Saturday, January 21, 2012
Copyright Lance Kinseth, Bird Totem, 3”hx6w, wood/beads—maize patterns/leather/brass, 1990
SACRED: To regard with reverence and awe—every experience; not when we decide to certify something as “special” or “divine” or “holy” or the subject of devotion.
Sacredness is inclusive and commonplace rather than exclusive to some events and not others. Water and grasses and trees and people are inherently “holy” and miraculous, simply in their presence, in their being-ness, just-as-they-are. When sacredness appears to be rare, it is an expression of our limits.
Sacredness involves the experience of reverence and awe. Each of us might find some events more appealing than others, but, again, this is our limit. The most seemingly irreligious event is graced and miraculous. Even our work and garbage/waste and tasks that we find distasteful and boring and occurrences that we find negative have sacredness in, for example, what they offer us, teach us and how that process may potentially strengthen us.
The authentically sacred is real and concrete, in all form and force, rather than something esoteric and distanced. Rather than overlook, perhaps gaze at the most obscure object—a chair, a painted wall, a light bulb, a brick, a corn flake, and a pencil—and begin to acknowledge—by slowly tracing back—the millions of natural events and tweaking of human designs that brought it to fruition.
Our most rational scientific measures all still sing “mystery” to us. The more we look and the more we seem to understand, the less we subsume. The “dark energy” that may form the largest component of the cosmos is still not described. And when described, it will likely not bring clarity. Vastness and smallness open to infinities rather than end points. And at any magnitude, we encounter an eloquence and complexity that triggers awe and reverence. And while events are mysterious, they are concrete.
Copyright Lance Kinseth, 2012
The everyday that can seem dull is nothing but magic, miracle. Today I spend some time with the venerable oak that stands guard over the house. Just this. Its bark expresses the miracle of fractals, seemingly chaotic yet patterned, that run the everyday world. The oak is a living miracle—an expression of complex hydrology and earthen minerals. And more, the oak is star-made, magically building mass from energy. The oak has been contrived from atoms born in exploding stars. And as organic macro-molecules, it is an expression of the outer evolution of a star rather than something separate. In a very real way, an oak tree would be nearly impossible to imagine if it was not right in front of us. And outside the window, right next to the venerable oak, the disprized “weed” presses upward through a crack. In this weed, the eloquence of design that capitalizes on soil disturbance is present. We stake our very lives on this weed design in corn, soy, and rice—smaller roots and overproduction of seeds.
When we slow and quiet, as an artist or as a meditation practitioner or soft body-mind practitioner, or shaman, we have the opportunity to fall inside a world within this world that may be the world for we have been searching. In the short flash of life that we are offered, it is, perhaps, an obligation, and, certainly, an optimal opportunity, to go inside that which we presume to be next to nothing, and to open a wall in our thinking.
BODY-MIND PRACTICES that slow and quiet and calm, such as restorative-yin yoga and tai chi and qigong, can optimize the chance to gaze into sacredness as an aspect of our everyday life, as a dynamic in which we are deeply immersed. Mental awareness is guided toward slowing and surrendering to the body physiology. The everyday chatter begins to dissipate. We may begin to listen more than to think. In body-mind practices, we no longer simply think about or read about the practice, we do the practice, and the billions-years-old tested wisdom of the body teaches. We mentally calm rather than think, and the body relaxes. We find that we are not just a face and out thoughts, but this body and more. If we are fortunate to have the time, we may begin to open to the way that we outspread into the landscape. And in this calmness, we begin to not overlook and to not dismiss and disprize. We begin to see grace and eloquence and harmony that literally buoy us up in the universe. We begin to look with reverence and awe, and we are the richer for it. We may begin to discover that the world that we experience is the longer reach of ourselves, and not simply a stage-set for our lives, as if the world turned around us.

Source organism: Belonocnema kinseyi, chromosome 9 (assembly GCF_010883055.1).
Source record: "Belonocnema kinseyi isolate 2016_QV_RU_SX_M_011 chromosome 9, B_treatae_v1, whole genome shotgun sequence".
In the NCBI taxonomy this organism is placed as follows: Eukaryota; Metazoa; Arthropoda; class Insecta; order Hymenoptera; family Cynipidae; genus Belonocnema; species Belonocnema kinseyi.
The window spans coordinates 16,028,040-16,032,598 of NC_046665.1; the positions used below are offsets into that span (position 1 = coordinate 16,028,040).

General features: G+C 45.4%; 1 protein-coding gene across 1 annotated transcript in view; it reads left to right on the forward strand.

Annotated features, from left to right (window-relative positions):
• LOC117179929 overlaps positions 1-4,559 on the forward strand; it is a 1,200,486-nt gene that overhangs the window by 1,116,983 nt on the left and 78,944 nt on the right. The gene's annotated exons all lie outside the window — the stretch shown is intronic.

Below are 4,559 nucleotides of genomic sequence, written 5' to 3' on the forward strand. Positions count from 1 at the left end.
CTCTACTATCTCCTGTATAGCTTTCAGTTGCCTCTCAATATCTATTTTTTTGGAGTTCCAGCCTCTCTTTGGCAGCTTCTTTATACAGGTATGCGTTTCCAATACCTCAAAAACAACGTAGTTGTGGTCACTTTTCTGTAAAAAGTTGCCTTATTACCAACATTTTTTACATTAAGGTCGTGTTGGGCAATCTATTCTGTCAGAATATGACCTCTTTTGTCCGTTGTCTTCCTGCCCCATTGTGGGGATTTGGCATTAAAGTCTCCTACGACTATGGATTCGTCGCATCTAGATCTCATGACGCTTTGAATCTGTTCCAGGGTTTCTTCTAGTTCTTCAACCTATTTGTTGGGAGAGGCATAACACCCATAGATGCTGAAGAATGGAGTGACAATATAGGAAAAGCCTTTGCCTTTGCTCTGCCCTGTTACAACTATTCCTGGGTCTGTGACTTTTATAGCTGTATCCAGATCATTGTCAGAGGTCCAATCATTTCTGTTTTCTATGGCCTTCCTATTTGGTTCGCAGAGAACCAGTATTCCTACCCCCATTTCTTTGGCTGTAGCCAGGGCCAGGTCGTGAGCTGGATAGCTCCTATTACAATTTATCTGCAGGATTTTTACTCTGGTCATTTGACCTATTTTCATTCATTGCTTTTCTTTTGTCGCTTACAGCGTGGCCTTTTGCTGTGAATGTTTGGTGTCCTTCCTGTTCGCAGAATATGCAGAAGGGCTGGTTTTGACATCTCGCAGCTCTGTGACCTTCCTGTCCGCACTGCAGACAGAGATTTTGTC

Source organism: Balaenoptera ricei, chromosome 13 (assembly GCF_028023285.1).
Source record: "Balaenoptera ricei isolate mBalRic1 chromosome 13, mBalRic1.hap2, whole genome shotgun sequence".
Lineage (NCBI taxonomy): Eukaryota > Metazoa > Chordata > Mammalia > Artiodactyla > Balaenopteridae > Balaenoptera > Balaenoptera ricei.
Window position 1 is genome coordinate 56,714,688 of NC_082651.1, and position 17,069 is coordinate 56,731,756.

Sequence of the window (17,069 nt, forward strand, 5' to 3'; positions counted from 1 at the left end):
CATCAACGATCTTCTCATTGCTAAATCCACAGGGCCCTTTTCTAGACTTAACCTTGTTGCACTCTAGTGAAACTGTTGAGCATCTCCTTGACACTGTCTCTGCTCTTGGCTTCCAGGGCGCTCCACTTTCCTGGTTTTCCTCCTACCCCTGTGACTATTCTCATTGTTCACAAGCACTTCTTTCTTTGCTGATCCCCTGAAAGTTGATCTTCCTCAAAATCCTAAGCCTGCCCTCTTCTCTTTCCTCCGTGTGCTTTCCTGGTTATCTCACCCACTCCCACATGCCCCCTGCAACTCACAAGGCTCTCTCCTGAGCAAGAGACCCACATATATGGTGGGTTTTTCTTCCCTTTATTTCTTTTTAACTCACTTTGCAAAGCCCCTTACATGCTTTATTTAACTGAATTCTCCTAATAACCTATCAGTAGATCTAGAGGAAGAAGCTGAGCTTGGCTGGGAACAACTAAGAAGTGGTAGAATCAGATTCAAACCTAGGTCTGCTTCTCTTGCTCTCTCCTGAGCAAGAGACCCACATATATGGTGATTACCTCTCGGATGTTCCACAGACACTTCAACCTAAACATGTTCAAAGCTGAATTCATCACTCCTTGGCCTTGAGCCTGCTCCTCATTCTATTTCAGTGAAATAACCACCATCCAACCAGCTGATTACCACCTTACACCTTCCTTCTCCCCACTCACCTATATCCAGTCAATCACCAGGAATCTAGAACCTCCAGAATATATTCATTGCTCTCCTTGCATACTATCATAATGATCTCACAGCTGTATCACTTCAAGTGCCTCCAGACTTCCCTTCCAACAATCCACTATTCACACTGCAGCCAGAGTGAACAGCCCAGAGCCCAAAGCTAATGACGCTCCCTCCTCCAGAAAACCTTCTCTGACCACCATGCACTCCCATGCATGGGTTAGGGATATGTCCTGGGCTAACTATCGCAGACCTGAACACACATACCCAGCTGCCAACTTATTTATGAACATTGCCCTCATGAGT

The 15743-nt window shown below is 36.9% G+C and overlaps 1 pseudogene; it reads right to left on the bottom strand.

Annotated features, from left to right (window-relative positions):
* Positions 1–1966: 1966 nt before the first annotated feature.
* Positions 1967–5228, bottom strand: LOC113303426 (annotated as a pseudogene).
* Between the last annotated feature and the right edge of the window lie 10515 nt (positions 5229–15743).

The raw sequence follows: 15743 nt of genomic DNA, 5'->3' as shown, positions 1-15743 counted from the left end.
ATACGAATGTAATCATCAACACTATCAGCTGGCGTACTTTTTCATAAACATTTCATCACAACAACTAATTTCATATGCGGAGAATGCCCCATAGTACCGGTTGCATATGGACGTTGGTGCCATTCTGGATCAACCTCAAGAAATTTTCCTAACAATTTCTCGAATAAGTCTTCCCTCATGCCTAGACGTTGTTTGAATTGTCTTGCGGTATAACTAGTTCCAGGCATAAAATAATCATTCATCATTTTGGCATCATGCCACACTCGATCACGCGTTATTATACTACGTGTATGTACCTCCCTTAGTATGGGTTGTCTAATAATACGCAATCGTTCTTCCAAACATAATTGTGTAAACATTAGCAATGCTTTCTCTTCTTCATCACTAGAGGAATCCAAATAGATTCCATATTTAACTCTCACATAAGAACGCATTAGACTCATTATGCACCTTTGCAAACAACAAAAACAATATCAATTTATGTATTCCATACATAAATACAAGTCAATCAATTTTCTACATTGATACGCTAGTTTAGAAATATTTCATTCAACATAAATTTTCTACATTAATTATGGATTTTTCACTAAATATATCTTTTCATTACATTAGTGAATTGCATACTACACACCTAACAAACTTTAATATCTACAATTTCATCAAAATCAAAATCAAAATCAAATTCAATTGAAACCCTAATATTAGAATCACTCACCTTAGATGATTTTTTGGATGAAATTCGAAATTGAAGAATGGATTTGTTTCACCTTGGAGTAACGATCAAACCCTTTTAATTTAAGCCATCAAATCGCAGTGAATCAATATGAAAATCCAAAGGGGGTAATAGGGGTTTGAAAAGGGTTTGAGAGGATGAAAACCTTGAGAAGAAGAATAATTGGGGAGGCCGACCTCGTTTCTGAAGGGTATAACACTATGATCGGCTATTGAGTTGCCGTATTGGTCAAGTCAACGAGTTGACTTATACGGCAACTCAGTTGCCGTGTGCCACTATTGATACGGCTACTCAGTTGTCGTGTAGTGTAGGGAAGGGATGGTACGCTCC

Body-mind practices are not done to simply acquire a skill or to bring relaxation into our lives. They have evolved and sustain because we find something surprising there. We optimize by being alert to a larger process that overrides the everyday, and then coming more into harmony with that world overriding our everyday world, and express it.
MY VERY BEST goes out to those of you who have managed to find this blog and to follow it to some degree. I am not sure how you have found it. It doesn't appear easily on Google or other search engines when you look for restorative yoga or yin yoga. To date, Islands Of Grace has reached over 53 countries. Restorative and Yin yoga are practices that appeal to people oriented toward the deep heart of body-mind-spirit. There is, I believe, a global, passionate interest in this approach. It would be wondrous to be with you in India, Mauritius, Germany, the United Kingdom, France, Australia, Russia, Romania, Canada, and the Philippines, and on and on.
Sunday, January 15, 2012
Copyright Lance Kinseth, Penetrating Light / Tetsuko, 2011
WE MIGHT IMAGINE the Earth as having been created eons ago and over-old. But in geo-time, the world has barely appeared. Earth has barely begun with the whole of cosmos still in ongoing creation. Despite all of our intellectualization, we continue to be an expression of the Earth and more, and in the process of becoming the beyond of ourselves.